Artist’s conception of a large impact between planetesimals. Credit: Don Davis


Achondrites also include rare meteorites from bodies like Mars and the Moon.  These rocks have given us a much better understanding of both of these bodies, with applications to future human habitation.

While future Martian sample return missions are in their early development phases and will cost untold billions of dollars, it is important to remember that we already have hundreds of pounds of Mars here on Earth, ready for close examination.  How do they get here?  See here.

Interior of a 297 gram fragment of Tissint, a Martian meteorite seen to fall on July 18, 2011.

Lunar meteorites have given us a more detailed look at the Lunar surface than was possible with the limited sample collecting abilities of the Apollo missions, and the cost of these natural samples is negligible in comparison.

NWA 7022
Detail of NWA 7022, a sodium-rich, KREEP-bearing regolith breccia unlike any returned Apollo samples!

The wide range of chemically distinct achondrites tell us that many of these rocks formed in a variety of different environments, on different asteroids.  Their ages and variations help us to fill in the evolving history of our solar system, from chondrules that somehow formed in the solar nebula, up until bigger planetesimals solidified and started bowling around the solar system.

Here’s an artist’s conception of the Moon-forming impact in the early Earth’s history.

Most iron meteorites also come from differentiated bodies, and they represent the more dense melt portions of thoroughly melted and recrystallized chondritic material. In other words, when you melt a big enough chondritic body (~10-20% Fe), you get an iron core.  Smash a few of these huge bodies together, and you can actually expose some of that metal.  Research into irons has shown us a great deal about the early planetismals in our solar system, and nuances of their chemistry have helped to pinpoint relationships between different chondrite groups and their respective melted counterparts.  If you’d like to know more about iron meteorites, check out this page.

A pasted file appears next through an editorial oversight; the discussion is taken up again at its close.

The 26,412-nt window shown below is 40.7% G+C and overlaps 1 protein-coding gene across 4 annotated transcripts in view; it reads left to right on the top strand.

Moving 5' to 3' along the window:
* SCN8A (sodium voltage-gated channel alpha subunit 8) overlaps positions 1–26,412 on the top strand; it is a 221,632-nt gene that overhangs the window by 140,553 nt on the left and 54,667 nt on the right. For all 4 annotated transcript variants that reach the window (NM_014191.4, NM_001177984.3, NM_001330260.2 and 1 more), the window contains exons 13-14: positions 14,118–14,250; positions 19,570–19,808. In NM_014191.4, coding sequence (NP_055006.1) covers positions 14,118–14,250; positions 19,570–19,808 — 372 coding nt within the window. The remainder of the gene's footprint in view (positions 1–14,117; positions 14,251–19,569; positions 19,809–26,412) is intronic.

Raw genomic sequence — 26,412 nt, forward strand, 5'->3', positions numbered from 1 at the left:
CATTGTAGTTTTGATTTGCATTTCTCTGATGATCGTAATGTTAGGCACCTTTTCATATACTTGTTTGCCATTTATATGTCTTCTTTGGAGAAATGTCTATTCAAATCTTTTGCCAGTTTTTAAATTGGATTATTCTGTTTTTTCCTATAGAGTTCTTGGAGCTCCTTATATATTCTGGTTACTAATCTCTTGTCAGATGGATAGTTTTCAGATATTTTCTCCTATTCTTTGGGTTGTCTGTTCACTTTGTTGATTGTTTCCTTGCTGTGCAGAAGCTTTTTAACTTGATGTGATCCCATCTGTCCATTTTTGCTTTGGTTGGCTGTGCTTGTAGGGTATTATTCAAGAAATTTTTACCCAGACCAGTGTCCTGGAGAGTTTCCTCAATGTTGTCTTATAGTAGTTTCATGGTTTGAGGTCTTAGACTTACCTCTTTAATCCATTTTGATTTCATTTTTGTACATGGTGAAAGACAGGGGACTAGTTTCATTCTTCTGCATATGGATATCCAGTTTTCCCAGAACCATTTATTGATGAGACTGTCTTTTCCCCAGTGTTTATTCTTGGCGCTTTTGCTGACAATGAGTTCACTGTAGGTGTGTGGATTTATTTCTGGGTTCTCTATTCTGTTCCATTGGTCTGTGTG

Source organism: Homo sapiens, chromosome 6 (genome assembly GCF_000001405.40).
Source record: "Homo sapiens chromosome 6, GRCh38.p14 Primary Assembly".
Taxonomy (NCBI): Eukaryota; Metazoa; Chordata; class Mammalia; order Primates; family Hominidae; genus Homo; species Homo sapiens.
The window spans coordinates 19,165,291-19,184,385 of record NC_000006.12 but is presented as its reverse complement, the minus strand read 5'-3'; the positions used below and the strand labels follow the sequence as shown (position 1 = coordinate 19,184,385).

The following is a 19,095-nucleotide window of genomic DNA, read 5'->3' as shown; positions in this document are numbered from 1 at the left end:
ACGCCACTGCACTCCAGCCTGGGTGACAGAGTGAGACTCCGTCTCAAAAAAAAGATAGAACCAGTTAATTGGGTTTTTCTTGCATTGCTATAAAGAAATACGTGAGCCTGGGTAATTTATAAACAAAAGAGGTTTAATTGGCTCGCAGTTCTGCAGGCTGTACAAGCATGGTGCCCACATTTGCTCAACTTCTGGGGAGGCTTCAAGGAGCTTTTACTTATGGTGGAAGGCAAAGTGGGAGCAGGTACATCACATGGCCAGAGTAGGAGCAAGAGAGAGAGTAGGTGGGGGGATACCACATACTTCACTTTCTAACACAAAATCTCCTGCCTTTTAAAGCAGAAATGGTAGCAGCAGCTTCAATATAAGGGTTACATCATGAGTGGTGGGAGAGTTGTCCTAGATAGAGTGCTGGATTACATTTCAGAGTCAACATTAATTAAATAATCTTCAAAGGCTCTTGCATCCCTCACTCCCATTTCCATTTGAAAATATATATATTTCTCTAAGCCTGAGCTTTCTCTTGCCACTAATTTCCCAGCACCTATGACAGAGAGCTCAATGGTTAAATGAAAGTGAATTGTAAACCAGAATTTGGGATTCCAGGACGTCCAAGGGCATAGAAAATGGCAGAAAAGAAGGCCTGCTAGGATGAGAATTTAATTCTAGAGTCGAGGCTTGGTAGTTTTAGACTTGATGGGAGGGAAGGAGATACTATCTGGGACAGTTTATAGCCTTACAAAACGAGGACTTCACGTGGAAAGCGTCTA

Stony-irons are a mixed-up group.  Achondrites are crustal and mantle material from planetesimals, and irons are from similar bodies’ cores.  Stony-irons are thought to represent the deep mantle to upper-core material from these same planetesimals.  I found two great images from an unknown book that show what was going on quite clearly, but they were sourced from this page and didn’t have any associated copyright information.

A simplified diagram showing how the different achondrites (stony, iron, and stony-iron) formed from Fe-bearing chondrites.
This image helps to show the primary methods of heating responsible for melting early asteroids/planetesimals. Tidal heating is still relevant for at least a few bodies in our solar system: Io, Europa, and Enceladus. Radioactive decay is one of the primary heat sources in Earth. Large impacts are no longer occurring with enough regularity to contribute appreciable heat to planetary interiors.


A thorough understanding of all of these rocks would help us understand what early conditions might result in a habitable body within a given solar system, to say nothing of expanding our ‘big picture’ knowledge of the universe.  And it’s important to remember that our long-term survival as a species will depend upon a thorough understanding of planets and stellar systems.  You don’t want to travel tens or hundreds of light years, only to find a star surrounded by an inhospitable planetary nebula.  Or a solar system in which heavy elements are depleted or absent, etc.  Our solar system seems to be somewhat atypical when we look around at nearby stars, and understanding what makes it special might be the key to the successful future of humanity.

I’ll be adding more links to relevant/important accessible papers in the future: please check back!